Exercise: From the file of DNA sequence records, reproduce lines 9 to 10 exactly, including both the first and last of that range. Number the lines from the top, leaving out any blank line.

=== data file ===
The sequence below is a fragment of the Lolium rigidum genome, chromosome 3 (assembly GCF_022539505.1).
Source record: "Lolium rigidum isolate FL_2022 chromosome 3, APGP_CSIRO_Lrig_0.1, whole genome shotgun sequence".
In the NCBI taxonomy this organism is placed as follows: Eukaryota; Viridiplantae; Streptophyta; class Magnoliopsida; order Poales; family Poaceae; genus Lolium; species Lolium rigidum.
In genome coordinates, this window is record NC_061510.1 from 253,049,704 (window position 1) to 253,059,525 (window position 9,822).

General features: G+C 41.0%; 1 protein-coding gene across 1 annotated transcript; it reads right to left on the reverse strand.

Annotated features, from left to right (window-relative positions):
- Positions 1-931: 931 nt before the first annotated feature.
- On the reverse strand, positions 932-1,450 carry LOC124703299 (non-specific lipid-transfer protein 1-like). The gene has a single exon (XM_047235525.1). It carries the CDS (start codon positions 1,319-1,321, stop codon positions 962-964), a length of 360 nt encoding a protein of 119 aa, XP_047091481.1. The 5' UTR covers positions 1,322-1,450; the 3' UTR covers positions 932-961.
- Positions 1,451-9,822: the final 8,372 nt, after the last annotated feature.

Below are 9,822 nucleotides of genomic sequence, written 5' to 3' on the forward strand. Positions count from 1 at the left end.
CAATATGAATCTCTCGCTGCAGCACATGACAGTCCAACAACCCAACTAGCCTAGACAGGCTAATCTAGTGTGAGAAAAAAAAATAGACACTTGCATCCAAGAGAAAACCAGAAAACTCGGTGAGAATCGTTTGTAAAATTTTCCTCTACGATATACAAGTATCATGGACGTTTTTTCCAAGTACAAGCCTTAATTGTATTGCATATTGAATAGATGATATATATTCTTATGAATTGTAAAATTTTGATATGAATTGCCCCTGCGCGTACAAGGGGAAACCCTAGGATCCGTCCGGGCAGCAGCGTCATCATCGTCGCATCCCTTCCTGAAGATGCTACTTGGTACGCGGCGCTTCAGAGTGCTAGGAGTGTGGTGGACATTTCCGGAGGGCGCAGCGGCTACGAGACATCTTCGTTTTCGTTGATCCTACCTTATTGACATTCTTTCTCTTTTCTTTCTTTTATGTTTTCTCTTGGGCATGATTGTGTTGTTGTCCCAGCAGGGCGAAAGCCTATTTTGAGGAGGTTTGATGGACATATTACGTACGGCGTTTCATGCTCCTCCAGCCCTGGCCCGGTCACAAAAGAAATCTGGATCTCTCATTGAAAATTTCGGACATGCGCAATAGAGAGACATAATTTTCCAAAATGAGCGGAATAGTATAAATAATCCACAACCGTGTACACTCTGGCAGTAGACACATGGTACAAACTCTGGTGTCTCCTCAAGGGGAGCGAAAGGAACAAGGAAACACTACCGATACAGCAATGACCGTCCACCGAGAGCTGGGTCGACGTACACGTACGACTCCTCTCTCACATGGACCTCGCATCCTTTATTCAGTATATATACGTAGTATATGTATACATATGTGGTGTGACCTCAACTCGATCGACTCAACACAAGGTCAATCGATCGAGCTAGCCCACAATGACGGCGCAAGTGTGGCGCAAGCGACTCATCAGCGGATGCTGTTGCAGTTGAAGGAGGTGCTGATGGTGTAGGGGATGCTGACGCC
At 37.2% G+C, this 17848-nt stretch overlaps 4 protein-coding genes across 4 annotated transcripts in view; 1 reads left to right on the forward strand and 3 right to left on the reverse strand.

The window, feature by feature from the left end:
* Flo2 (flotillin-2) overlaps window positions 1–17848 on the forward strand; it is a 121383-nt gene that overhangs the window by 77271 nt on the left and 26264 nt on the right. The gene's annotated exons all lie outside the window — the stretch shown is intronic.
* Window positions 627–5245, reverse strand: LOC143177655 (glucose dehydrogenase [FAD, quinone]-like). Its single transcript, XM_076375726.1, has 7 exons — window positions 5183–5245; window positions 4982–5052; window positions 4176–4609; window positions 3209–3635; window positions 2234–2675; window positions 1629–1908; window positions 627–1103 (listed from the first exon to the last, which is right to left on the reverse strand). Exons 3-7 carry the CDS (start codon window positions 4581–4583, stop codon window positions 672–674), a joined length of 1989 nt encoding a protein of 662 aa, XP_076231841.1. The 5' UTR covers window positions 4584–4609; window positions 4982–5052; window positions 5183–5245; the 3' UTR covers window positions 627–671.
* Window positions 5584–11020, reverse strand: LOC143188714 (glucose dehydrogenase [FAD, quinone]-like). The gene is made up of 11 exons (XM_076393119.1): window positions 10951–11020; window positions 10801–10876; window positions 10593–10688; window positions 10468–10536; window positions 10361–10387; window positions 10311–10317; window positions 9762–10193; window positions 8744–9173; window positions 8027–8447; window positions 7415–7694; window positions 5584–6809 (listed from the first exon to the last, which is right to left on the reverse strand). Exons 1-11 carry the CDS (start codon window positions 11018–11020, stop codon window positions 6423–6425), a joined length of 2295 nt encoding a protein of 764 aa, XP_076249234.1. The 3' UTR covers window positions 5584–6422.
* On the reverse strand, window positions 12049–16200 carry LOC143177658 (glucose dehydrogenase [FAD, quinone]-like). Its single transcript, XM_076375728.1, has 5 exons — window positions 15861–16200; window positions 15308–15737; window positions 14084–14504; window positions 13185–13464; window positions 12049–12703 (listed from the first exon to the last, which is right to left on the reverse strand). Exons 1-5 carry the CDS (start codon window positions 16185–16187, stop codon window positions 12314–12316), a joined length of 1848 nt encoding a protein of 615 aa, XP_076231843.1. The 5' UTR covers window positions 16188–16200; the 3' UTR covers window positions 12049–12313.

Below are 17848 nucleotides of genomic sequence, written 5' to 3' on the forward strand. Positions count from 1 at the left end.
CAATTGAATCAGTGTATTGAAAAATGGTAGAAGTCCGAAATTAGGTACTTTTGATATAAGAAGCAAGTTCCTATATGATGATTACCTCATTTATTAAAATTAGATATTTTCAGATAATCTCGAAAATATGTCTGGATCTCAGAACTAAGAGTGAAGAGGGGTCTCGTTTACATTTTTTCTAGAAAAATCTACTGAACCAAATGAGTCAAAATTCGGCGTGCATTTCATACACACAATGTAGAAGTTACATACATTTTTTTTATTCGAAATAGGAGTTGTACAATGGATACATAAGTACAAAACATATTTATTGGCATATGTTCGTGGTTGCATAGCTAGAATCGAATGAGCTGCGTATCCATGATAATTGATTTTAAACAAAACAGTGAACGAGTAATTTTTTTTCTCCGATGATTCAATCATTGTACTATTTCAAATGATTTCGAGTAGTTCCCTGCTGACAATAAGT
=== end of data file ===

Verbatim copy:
- Positions 1,451-9,822: the final 8,372 nt, after the last annotated feature.

Below are 9,822 nucleotides of genomic sequence, written 5' to 3' on the forward strand. Positions count from 1 at the left end.